NEW YORK — Thirty-one?
That number floated through an incredulous Red Sox clubhouse last Saturday morning, the published claim by ESPN Stats & Information that on Friday night plate umpire Ron Kulpa had missed 31 calls — with six other games having featured worse results this year.
Even before those numbers came to light, an avalanche of criticism thundered toward the veteran umpire. A pair of strike calls by Kulpa at the expense of David Ortiz turned a potential game-tying walk into a pivotal strikeout in a 3-2 Yankees win. The first came on a pitch where catcher Brian McCann’s glove crisscrossed the plate. The second came on the next pitch, one so low — ESPN Stats said it was 5½ inches below the strike zone — that Sox manager John Farrell suggested his DH would have needed a hockey stick to hit it.
A review of the game data by TruMedia Networks, an analytics company that evaluates the probability that any caught pitch will be called a ball or strike, revealed that the first disputed pitch is actually called a strike 94 percent of the time; it merely looked like a ball because of the drastic movement of McCann’s glove.
The second disputed pitch, however, was measured as approximately 4½ inches below the strike zone, a pitch that is called a strike just 1.6 percent of the time. Overall, according to the company’s model, Kulpa added an estimated 9.6 strikes above an average strike zone, with 6.6 coming at the expense of the Red Sox and 3.0 coming against Yankees hitters.
The addition of 9.6 strike calls above average defined the game as the seventh-largest strike zone of the year.
Kulpa’s interpretation — coupled with what the Red Sox viewed as baiting the slugger with a staredown and smirk as he returned to the dugout — lit a fuse that resulted in ejections of both Farrell and Ortiz, not to mention controversy.
Twitter glowed with exhortations to fire Kulpa. Yet some offered more far-reaching cases to alter his job fundamentally, viewing his poor showing (a departure from relatively solid grades on ball/strike calls throughout his career) as yet another log on the fire in the case for MLB to automate its strike-zone judgments.
For most players, the idea of automating the strike zone represents a sort of third rail they’d rather not breach — even after a game like Friday’s. Objections took a few forms.
“Robots?” Red Sox second baseman Dustin Pedroia said suspiciously when asked about an automated strike zone. “Come on, dude. We’re playing baseball. It’s part of the game.”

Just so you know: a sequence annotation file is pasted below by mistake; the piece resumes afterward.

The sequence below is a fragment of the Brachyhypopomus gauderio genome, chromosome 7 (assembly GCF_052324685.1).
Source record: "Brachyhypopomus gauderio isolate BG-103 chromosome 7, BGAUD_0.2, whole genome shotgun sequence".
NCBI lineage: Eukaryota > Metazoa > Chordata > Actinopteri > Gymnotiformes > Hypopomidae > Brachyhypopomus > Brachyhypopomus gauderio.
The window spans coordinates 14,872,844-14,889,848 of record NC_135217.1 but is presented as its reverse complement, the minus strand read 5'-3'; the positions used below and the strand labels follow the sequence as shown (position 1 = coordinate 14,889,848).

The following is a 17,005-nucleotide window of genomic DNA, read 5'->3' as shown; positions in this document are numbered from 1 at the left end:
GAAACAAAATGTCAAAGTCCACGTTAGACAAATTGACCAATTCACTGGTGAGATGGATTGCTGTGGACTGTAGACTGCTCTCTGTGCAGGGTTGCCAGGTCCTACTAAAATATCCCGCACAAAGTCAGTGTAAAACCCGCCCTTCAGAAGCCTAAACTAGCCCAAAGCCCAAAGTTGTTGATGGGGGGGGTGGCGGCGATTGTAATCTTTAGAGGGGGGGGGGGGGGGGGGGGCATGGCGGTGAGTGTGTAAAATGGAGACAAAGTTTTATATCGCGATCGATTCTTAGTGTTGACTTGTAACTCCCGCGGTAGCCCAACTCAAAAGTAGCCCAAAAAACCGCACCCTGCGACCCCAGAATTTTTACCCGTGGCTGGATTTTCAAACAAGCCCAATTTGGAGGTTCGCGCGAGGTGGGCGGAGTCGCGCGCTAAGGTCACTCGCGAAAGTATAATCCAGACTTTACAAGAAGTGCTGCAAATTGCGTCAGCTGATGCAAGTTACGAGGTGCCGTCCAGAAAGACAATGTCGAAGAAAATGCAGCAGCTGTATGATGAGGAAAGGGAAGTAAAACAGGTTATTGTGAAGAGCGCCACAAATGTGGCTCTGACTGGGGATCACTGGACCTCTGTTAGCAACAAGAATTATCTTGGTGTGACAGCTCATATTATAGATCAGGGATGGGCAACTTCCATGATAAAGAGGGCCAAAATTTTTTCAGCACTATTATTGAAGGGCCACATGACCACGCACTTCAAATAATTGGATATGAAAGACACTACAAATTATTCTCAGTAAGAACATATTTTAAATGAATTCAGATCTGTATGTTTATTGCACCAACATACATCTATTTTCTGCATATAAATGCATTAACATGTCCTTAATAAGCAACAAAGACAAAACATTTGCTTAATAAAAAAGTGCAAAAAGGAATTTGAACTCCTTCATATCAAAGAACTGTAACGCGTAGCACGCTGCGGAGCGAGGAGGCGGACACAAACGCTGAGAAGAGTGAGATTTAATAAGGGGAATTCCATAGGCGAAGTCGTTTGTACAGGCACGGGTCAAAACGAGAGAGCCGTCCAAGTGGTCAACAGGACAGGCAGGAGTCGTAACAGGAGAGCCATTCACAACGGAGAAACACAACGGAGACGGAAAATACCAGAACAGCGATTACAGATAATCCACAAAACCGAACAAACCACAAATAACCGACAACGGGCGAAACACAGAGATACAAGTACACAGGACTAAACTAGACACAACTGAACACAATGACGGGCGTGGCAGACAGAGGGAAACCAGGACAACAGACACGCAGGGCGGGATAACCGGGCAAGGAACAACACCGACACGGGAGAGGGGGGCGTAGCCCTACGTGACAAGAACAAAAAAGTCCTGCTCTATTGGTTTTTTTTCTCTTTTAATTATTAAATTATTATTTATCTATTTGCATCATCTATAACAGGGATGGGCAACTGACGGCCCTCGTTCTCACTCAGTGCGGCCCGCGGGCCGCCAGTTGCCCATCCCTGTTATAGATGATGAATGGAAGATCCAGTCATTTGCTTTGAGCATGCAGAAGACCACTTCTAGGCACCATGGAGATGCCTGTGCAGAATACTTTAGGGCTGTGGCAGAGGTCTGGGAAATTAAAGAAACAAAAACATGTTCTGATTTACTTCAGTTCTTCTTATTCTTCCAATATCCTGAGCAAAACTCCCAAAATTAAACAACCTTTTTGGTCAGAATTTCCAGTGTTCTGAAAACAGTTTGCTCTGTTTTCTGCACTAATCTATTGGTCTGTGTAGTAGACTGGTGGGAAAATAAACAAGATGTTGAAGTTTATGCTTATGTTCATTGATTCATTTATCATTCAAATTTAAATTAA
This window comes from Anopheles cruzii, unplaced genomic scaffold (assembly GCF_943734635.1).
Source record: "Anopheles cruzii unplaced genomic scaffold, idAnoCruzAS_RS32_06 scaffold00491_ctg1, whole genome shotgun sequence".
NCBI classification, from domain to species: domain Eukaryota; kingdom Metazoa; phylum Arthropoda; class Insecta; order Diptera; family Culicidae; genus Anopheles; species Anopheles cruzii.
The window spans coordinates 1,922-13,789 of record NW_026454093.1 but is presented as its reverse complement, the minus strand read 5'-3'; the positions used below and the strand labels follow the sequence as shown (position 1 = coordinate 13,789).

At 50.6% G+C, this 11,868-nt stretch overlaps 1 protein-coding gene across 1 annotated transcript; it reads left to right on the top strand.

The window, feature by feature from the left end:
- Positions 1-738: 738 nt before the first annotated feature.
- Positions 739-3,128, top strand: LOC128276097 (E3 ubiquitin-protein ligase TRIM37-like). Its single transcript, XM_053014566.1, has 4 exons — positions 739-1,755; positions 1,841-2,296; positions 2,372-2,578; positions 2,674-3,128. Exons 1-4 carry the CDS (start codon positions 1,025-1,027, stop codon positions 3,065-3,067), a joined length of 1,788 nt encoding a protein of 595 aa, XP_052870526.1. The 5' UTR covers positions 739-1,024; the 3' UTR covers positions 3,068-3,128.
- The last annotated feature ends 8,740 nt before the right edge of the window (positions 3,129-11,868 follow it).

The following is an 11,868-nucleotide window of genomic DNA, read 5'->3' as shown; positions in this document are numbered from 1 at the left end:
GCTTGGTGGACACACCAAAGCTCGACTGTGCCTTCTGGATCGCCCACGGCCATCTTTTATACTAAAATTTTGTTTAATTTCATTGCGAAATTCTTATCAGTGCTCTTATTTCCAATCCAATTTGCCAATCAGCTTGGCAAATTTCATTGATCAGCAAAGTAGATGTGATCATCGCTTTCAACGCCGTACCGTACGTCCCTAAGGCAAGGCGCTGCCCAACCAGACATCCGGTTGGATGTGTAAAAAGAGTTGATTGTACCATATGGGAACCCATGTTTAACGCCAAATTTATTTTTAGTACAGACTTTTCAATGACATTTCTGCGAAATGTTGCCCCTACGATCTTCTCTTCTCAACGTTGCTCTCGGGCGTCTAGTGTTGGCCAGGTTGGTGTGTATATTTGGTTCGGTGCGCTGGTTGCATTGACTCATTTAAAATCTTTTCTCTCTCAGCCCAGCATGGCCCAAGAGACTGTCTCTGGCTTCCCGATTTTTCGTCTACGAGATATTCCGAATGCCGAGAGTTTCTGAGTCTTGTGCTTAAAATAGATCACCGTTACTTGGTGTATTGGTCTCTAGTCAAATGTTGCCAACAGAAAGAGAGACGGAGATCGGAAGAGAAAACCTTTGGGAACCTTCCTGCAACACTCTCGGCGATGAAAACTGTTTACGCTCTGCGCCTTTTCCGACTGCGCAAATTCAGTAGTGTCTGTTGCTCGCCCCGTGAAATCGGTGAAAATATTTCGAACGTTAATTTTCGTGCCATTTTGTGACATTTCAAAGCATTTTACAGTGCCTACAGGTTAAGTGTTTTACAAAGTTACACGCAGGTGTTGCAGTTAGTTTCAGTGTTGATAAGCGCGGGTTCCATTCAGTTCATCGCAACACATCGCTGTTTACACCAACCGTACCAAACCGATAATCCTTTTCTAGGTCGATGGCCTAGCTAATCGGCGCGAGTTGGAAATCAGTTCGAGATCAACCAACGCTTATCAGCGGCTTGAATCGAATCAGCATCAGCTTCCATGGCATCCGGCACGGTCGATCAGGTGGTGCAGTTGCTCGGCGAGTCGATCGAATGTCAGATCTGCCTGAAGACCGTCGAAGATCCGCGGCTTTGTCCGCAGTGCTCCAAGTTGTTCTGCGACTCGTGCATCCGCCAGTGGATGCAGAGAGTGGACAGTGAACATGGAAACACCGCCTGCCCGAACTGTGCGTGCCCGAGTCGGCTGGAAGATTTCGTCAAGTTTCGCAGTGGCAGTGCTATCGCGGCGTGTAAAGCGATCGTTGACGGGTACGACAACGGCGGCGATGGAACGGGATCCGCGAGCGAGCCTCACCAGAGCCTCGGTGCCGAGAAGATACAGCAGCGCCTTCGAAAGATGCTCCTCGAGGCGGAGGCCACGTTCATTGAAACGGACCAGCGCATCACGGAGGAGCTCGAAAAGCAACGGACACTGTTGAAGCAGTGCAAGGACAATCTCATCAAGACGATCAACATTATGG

“I’m kind of anti-changing the game too much,” said Sox righthander Rick Porcello. “I love this game for what it is — good or bad. You roll with the breaks you get and the ones you don’t get.”
“That’s what makes the game so great,” Farrell said. “There’s always going to be a human element involved.”
There are also concerns about the ability of a pitcher and catcher to execute borderline pitches with such skill that they effectively expand the strike zone. It is considered one of the game’s great skills.
“Being a pitcher, there are pitches I get that weren’t as bad [as the ones Kulpa called] that, if it was automated, I wouldn’t get,” said Sox righthander Clay Buchholz. “And the catcher framing the pitch would be obsolete. That wouldn’t be considered something a catcher can do better than other guys.”
Additionally, there were claims that the technology to automate strike-zone calls doesn’t exist. Whereas tennis has been revolutionized in part because computers can examine the ball precisely relative to a court with fixed dimensions, baseball’s strike zone shifts from batter to batter in a way that could make it more challenging to automate.
“We don’t have the technology. That [strike zone] box is the same size for David Ortiz as it is for me and he’s a foot taller than me,” said Pedroia. “The last pitch on David that’s not even close to being a strike, that’s a strike on me. But the box is going to say it’s a ball.”
Or is it?
A Pacific view?
In many ways, Eric Byrnes is the most visible apostle of the automated strike zone. The ability of umpires to influence games is one about which the 11-year big league veteran — now an MLB Network analyst — feels passionately.
“Everyone wants to say, ‘What about the human element?’ The human element has been and always will be the players. It’s not about the umpires. The best umpires are the ones you never notice,” said Byrnes.
“With a Las Vegas betting line, the three most important people in the game are the two starting pitchers and the home plate umpire. If that’s not garbage, I don’t know what is.